Craig E. Leen, Coral Gables city attorney. AM Holt

Florida Power & Light Co. is facing a statewide class action lawsuit filed by two Miami-Dade residents who were still without electricity more than a week after Hurricane Irma, with more litigation potentially coming from at least two South Florida cities.

Miami attorney John Ruiz filed a lawsuit Monday in Miami-Dade Circuit Court on behalf of a single mom and a South Miami doctor who were still waiting for FPL to turn the air conditioning back on. The class action claims FPL breached its contract with customers by collecting a “storm fee” but not adequately preparing for inevitable hurricane power outages.

“It’s just kind of ridiculous for a company to make $1.7 billion in a year and in exchange put at risk the lives of people and people’s property,” said Ruiz, who is with MSP Recovery Law Firm.

Coral Gables is seeking to lead other municipalities in suing Florida Power & Light Co. to speed up power restoration after hurricanes.

So far, Coral Gables’ city commission and Pinecrest’s village council have voted to consider a lawsuit against FPL for leaving customers’ homes hot, sticky and dark for more than a week after Hurricane Irma. More municipalities may follow.

“Other cities that we represent or have represented in the past have contacted us regarding what, if anything, they can do with respect to this situation,” said Mitchell Bierman of Weiss Serota Helfman Cole & Bierman in Miami. Bierman is Pinecrest’s village attorney, and his firm represents other municipalities in Miami-Dade, Broward and Collier counties.

Only 67 percent of Pinecrest homes had power by Monday morning, or about 5,000 of 7,500 residences, according to the village. Coral Gables was up to 92 percent by Monday — but that’s not full restoration, which according to city attorney Craig Leen means FPL has violated city and state building codes requiring power.

Coral Gables plans to issue a citation against the power company for up to $15,000 per day starting Monday for its failure to restore electricity to all city residents by Sunday night. Any fines collected will be donated to disaster relief charities, Leen said. The city sent FPL a cease-and-desist letter Friday demanding speedy power restoration, as first reported by the Miami New Times.

“We were basing it on FPL’s own promise, which a lot of people relied on in our city and across South Florida,” Leen said.

The letter also demanded FPL deal with six power lines in downed trees that were blocking Coral Gables roads. The company swiftly addressed the power lines, Leen said.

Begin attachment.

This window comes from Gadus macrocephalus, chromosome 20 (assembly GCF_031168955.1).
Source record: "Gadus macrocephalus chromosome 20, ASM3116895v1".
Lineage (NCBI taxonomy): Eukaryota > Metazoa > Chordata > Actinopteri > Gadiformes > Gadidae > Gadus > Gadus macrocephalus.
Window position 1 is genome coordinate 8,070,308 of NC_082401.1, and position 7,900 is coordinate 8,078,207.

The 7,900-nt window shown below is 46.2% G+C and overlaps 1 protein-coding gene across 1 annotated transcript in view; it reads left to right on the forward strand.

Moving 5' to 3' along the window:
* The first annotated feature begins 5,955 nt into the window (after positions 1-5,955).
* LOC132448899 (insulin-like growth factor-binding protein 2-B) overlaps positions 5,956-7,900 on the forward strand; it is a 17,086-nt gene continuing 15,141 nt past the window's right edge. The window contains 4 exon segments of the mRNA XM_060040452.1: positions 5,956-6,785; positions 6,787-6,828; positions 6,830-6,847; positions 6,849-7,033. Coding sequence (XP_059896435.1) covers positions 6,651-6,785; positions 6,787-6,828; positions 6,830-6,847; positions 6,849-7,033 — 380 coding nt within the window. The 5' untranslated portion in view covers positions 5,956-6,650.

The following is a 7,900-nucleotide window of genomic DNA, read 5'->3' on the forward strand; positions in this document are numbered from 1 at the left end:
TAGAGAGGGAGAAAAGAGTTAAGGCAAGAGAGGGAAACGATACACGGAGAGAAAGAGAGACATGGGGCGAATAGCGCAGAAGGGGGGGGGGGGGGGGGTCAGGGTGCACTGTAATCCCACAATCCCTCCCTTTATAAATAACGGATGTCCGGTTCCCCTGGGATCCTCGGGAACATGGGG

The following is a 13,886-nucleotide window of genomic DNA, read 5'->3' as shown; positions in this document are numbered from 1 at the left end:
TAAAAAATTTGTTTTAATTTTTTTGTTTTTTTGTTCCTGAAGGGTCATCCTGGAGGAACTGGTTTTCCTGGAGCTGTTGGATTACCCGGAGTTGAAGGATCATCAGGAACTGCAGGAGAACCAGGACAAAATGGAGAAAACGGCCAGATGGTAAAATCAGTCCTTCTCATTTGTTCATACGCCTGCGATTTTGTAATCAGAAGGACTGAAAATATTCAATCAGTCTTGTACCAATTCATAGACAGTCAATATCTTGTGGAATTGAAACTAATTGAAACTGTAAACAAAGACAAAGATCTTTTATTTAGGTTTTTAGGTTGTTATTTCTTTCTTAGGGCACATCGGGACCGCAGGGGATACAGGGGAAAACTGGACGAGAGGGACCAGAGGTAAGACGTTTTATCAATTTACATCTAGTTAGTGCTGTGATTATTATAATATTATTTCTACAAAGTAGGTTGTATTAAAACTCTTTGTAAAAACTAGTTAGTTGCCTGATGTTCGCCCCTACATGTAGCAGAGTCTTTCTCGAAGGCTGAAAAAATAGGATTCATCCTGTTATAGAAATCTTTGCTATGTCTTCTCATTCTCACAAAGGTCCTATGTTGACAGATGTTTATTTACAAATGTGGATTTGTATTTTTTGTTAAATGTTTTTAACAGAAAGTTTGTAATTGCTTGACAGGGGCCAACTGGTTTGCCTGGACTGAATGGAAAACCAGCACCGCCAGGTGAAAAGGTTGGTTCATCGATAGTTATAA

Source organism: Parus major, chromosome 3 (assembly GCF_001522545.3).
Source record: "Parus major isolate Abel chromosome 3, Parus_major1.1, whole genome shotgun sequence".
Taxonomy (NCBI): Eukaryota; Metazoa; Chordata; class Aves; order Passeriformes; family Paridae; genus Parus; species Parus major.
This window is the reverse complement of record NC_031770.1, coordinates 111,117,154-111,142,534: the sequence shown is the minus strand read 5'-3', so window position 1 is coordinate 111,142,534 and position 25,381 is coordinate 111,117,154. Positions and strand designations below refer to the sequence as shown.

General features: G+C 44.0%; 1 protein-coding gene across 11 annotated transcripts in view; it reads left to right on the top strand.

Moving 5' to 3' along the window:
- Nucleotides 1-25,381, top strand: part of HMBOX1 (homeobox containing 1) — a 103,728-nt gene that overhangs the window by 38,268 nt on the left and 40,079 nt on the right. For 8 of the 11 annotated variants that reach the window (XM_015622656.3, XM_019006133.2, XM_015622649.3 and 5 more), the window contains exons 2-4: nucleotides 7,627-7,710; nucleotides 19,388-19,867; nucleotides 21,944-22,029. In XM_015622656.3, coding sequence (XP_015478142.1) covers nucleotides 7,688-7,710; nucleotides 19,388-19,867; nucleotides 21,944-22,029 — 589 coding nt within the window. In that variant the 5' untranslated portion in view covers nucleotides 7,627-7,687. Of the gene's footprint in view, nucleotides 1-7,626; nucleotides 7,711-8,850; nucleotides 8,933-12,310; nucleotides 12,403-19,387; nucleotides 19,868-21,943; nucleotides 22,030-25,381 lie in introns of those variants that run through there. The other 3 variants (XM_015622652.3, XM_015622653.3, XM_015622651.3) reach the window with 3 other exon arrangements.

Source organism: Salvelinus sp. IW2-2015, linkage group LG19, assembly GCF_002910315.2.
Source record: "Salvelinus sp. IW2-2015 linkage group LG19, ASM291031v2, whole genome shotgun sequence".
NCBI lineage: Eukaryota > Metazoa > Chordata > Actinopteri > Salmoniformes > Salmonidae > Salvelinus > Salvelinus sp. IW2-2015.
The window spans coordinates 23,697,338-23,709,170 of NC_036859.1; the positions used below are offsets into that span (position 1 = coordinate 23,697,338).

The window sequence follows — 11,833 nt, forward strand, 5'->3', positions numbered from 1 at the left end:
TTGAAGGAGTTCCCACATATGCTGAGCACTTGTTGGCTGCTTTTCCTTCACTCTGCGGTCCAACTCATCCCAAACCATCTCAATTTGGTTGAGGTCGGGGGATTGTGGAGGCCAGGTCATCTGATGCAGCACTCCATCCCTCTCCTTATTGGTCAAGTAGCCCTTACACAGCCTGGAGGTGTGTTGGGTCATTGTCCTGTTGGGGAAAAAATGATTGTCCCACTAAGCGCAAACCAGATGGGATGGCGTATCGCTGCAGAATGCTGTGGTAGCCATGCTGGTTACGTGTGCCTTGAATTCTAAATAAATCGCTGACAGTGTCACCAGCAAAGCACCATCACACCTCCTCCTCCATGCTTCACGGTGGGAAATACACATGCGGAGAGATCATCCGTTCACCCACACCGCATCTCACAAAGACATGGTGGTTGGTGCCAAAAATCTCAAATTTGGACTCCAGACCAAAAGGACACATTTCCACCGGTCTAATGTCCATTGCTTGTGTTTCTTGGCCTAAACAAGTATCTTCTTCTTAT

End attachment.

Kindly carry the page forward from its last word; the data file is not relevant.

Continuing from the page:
Any litigation against the company would be based on Coral Gables’ franchise agreement with FPL, Leen said. The lawsuit would seek an injunction or declaratory judgment forcing the company to fund better infrastructure, including underground transmission lines.

Right now, an underground option would cost the city around $17 million per mile — “an astronomical sum,” Leen said. FPL should pay for the infrastructure improvements with the storm surge fees it collects, he argues, because it’s clear the current system can’t withstand a monster storm like Irma.

“We’re thankful it was a tropical storm in this area, but if it had been the Category 4 or Category 5 that had been predicted, it would have devastated the power situation in our city,” Leen said.

Coral Gables is one of South Florida’s ritzier areas and might not have had many residents who did not have the means to safely weather the storm. But that’s part of why the city wants to lead the charge, said Leen, who called the issue “the most important thing I’ve worked on as city attorney.”

“It’s hard for cities to stand up to FPL,” he said. “The city of Coral Gables has the resources and the funding.”

Both Leen and Bierman said the goal of litigation is not to be punitive, but to create better partnerships between FPL and municipalities.

In a statement Monday night, FPL excoriated Coral Gables for its “extreme approach to trees,” saying the company has been rebuffed when it has tried to work with the city to “address the impact of the city’s dense, overgrown vegetation and tree canopy.”
“We understand that it’s extremely frustrating for our customers to be without power,” the company wrote. “That said, frivolous lawsuits and ludicrous code violations that attempt to pressure us into providing preferential treatment for their city will not work.”

The cities of Miami and Fort Lauderdale did not respond to requests for comment on whether they might join Leen’s lawsuit. As of Monday, power was out for 3.5 percent of FPL’s Miami-Dade customers, 1 percent of Broward County customers and one-tenth of 1 percent of Palm Beach County customers, according to FPL’s power restoration map.

If FPL asks the state’s Public Service Commission for reimbursement after the storm, Leen said Coral Gables is considering making an appearance in opposition.

“It was very hot,” Leen said. “It was dangerous. Senior citizens died in Broward because of the heat. It’s not acceptable in 2017 that this is still occurring. The state, the public service commission, FPL and all of our local governments need to make this a focus, and Coral Gables is going to be at the lead of that.”